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School IPM Best Practices

Outdoor BMPs: Low-maintenance Turf (lawns and practice fields)

Best Management Practices for Low-maintenance Turf

Integrated pest management is the practice of using knowledge, monitoring, recordkeeping, and communication to reduce pest risk with the least amount of pesticide use possible.

BMPs for Low-maintenance Turf:

  • Understand the nature of the weed: what is its life-cycle? How does it spread? Why does it favor this type of site?
  • Determine threshold for weed tolerance. (Examples: clover: any amount is okay; other broadleaf weeds: control if cover exceeds 50%.)
  • Learn to recognize a grassy weed from a broadleaf weed
  • Establish a management plan for long-term success based on thresholds and treatment options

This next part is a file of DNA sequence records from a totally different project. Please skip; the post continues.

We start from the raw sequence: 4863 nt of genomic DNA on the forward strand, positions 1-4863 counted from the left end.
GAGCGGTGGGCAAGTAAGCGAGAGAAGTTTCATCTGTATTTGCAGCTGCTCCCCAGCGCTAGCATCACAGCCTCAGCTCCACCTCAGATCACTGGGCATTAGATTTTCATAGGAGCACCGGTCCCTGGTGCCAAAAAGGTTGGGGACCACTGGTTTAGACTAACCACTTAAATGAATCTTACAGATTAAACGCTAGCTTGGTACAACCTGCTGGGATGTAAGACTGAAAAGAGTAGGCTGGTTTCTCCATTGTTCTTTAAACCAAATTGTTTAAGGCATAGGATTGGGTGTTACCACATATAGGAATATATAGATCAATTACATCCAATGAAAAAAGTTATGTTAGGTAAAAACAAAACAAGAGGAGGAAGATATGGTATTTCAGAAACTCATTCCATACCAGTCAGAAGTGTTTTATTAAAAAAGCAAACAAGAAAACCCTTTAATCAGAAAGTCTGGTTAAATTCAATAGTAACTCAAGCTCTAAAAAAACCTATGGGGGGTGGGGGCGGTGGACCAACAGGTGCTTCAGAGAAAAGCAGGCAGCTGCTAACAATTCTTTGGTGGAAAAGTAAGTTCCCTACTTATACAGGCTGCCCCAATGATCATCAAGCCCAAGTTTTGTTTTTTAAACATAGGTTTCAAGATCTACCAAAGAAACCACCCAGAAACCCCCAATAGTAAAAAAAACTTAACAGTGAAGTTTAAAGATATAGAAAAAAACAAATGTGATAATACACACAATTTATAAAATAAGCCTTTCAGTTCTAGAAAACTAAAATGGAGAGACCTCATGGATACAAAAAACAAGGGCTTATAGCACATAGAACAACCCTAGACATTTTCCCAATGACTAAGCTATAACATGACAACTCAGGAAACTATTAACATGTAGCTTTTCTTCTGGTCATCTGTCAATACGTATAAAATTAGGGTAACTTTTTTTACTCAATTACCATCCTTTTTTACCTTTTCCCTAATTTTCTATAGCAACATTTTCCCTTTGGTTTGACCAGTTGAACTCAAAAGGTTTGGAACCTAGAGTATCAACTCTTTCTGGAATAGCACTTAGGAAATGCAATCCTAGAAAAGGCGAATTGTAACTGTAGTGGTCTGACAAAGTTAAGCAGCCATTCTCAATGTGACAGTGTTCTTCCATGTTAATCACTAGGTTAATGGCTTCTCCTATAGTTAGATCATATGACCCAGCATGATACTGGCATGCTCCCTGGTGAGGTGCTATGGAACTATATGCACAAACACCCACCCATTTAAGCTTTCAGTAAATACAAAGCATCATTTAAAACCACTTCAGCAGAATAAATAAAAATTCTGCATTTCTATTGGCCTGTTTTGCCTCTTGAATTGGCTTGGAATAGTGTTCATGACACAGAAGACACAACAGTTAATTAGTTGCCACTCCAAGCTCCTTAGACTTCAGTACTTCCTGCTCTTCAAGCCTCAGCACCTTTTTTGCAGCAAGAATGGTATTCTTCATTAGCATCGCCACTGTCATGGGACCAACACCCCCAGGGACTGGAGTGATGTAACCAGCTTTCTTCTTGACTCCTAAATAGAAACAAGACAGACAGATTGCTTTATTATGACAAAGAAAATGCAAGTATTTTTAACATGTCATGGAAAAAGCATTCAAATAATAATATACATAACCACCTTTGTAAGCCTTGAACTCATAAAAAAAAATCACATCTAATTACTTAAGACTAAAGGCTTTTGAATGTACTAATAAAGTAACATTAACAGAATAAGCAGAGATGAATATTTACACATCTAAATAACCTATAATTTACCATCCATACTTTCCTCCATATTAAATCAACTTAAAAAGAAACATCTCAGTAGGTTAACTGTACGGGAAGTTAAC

• Understand how frequent soil disturbance can deter some weeds and encourage others
  • Choose the right grass for the site’s use; learn what grass tolerates your fields’ conditions
  • Irrigate if necessary—generally 1" a week if there is no rain, or allow to go dormant if unused during summer
  • Maintain proper pH (6.0–6.5); test soil every 3–5 years on moderate-care turf. For most lawns and low-maintenance turf, test soil at establishment and before renovation.
  • Fertilize in fall for root growth and again in spring, using slow release N if soil test results indicate need. Many lawns rarely, if ever, need fertilizer.
  • Mow at highest setting for intended use. Leave clippings whenever possible—use mulching mower if available. Do not remove more than 1/3 of plant height at each mowing. Keep mower blades sharp.
  • Overseed thin spots and reseed bare soil. Early fall is best time.
  • Scout for and monitor changes; record incidence of weeds, diseases, and insect pests in turf
  • Reduce thatch, if needed, to reduce incidence of some molds and insect infestations
  • Aerate once every other year, or more often if heavily used (such as playground areas)

Common Pests

Resources (PDFs)

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